The holiday season has commenced and we are feeling extra grateful to have the opportunity to work with so many talented artists! In November we highlighted some of our favorite works; which are currently on display in our Allies for Art exhibition online on Artsy. Read on to see what art we think you should check out!
To kick off our New This Week series in November, we introduced the work of Esmé Hofman. Hofman is an artist that grew up and resides in the Netherlands. She is is known for taking a modern approach to her work. When asked about her process, she has said when creating she is often prepared to look beyond the borders of traditional handcraft – which gives her the freedom to explore creative possibilities.
“As a traditional maker there are three pillars in my work, which are equally important,” said Esmé Hofman. “These are function, materials and technique. By letting the function go, I get more freedom to place an emphasis on form. This gives me freedom to explore new ways of making.”
The second piece we have for our readers is Dobbel Domino, which was created by Åse Ljones. Ljones is a renowned Norwegian artist who is widely known in the art world for her complex hand embroidered pieces, which incorporate stitch drawings that Ljones meticulously details. When asked about her art and process Ljones said:
“To embroider by hand takes time. It is a slow process that gives room for silence. I seek silence. In silence, I retrieve memories and find new paths forward. In all my work as an artist I have eliminated the extraneous. I’ve cultivated simplicity to approach the core of myself, in myself, with fewer measures.”
Things got even more impressive throughout the month with art from Belgium-based artist, Stéphanie Jacques. She is known for being a relentless reinventer when it comes to her art. Figures created by Jacques are clearly humanoid, but less literal.
For a long time I have been trying to create a figure that stands upright,” said Stéphanie Jacques. “All of this is related to the questions I ask myself about femininity and sexual identity. My driving forces are the emotions, the wants and the impossibilities that are particular to me. Once all this comes out, I seek to make it resonate in others. My work is not a lament, but a place where I can transform things to go on.”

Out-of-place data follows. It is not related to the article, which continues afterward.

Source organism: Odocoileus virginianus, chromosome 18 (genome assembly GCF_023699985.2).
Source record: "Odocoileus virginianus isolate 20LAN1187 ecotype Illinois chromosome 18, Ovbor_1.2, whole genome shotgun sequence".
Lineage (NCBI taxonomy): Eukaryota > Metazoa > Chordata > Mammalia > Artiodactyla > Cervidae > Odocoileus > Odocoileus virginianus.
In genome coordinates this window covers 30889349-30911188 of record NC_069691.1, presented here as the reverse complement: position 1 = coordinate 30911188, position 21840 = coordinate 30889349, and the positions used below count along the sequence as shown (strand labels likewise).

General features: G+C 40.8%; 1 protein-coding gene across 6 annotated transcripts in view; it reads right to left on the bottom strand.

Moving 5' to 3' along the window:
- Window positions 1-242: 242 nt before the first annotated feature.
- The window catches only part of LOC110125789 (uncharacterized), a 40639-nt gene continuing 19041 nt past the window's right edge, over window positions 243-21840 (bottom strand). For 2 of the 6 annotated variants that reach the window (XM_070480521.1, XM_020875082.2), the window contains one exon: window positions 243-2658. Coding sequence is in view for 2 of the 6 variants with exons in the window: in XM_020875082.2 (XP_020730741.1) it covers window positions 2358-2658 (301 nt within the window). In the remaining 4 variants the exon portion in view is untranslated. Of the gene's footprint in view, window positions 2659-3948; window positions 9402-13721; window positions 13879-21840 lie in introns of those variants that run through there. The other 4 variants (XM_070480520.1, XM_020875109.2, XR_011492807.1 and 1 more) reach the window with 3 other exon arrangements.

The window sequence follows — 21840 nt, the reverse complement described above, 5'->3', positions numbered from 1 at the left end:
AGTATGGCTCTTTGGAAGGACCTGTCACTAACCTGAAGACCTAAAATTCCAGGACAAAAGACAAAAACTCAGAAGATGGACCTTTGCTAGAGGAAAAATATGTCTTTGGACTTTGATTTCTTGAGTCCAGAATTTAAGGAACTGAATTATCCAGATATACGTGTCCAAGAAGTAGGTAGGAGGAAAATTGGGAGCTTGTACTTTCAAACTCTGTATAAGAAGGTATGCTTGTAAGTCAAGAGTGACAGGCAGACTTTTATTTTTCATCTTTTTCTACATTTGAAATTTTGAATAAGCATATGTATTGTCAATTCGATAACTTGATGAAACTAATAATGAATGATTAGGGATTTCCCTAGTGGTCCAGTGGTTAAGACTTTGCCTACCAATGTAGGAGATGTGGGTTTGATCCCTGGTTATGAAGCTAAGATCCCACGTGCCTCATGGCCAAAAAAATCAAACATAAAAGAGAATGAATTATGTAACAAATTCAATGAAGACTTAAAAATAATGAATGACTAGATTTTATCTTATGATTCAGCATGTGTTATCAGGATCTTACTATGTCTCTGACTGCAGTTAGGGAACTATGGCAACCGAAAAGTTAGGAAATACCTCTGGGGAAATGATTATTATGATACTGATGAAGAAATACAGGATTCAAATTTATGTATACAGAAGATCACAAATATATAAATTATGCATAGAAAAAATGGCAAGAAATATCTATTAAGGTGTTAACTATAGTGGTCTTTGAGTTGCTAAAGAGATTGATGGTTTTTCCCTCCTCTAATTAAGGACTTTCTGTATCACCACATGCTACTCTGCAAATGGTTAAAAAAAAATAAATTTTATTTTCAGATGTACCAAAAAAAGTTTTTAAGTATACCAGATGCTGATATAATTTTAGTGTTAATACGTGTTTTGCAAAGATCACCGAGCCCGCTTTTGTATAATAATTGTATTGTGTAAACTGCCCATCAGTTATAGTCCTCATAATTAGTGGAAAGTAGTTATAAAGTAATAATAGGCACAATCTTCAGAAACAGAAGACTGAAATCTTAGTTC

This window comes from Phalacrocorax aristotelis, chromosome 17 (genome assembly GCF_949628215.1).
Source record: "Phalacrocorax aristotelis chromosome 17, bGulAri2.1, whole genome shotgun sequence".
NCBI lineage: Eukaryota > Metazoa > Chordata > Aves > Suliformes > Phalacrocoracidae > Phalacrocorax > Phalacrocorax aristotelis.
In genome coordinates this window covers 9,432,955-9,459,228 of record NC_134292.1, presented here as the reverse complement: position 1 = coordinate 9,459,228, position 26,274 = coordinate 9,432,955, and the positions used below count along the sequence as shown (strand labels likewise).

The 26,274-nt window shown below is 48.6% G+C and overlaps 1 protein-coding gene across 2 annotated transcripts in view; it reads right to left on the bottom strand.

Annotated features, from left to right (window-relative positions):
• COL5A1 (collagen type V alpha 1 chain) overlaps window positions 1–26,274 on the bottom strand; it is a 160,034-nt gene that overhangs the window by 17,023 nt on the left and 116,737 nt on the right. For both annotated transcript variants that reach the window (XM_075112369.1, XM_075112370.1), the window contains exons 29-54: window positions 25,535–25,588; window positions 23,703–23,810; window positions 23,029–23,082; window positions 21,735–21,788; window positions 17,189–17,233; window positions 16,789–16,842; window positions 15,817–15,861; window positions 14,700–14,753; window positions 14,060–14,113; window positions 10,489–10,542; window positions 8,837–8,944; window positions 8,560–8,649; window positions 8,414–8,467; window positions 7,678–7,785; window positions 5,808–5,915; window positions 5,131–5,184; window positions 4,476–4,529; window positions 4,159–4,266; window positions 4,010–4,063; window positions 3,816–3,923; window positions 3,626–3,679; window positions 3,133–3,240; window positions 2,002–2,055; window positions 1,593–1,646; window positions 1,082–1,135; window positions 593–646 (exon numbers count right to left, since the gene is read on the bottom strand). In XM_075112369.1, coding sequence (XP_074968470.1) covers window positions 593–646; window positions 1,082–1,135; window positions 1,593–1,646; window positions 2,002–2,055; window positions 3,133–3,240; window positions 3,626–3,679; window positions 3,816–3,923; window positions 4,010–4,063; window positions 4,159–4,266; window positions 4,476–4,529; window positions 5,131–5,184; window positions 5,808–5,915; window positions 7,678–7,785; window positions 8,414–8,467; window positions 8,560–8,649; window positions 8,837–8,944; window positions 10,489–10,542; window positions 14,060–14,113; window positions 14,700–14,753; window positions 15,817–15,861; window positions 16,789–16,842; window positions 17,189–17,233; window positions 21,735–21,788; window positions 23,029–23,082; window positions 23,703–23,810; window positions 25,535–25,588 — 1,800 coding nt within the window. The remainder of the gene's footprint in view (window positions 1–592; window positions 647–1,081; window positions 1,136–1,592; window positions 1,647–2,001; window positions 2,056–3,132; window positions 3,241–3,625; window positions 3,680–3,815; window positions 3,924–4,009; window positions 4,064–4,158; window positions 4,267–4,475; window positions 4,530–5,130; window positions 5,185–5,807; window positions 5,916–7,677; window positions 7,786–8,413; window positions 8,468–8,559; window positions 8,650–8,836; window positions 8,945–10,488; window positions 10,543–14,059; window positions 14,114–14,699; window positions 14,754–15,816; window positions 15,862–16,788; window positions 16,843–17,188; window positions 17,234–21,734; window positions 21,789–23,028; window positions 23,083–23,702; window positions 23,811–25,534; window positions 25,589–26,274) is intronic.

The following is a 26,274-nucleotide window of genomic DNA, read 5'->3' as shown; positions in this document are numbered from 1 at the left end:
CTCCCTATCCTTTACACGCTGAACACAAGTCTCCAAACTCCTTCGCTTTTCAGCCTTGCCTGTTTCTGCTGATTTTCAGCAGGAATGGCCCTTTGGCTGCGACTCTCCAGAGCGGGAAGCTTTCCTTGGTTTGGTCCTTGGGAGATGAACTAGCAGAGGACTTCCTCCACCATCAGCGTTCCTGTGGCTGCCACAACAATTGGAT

Last, but not least, we bring you the work of Polish artist, Wlodzimierz Cygan. Cygan has been creating (and teaching) groundbreaking textile creations for years and has been exhibited all around the world. Growing up, Cygan lived in a city in Poland called Łódź, which has very strong textile traditions that inspired him to create the works of art you see today.
“When trying to determine why the means of artistic expression in tapestry was becoming archaic,” said Wlodzimierz Cygan. “I realized that one of the reasons might have to do with the custom of treating the threads of the weft as the chief medium of the visual message. . . These observations led me to wonder how the artistic language of textiles might benefit from a warp whose strands would not be parallel and flat but convergent, curved or three dimensional ….”
As always, we hope you enjoyed the art we’ve highlighted throughout November. If you’re keen on any of the pieces that we’ve highlighted, works from Allies for Art: Work from NATO-related countries are viewable and available for purchase on Artsy. The exhibition has been documented in a catalog produced by browngrotta arts. To get a print copy for yourself, click here.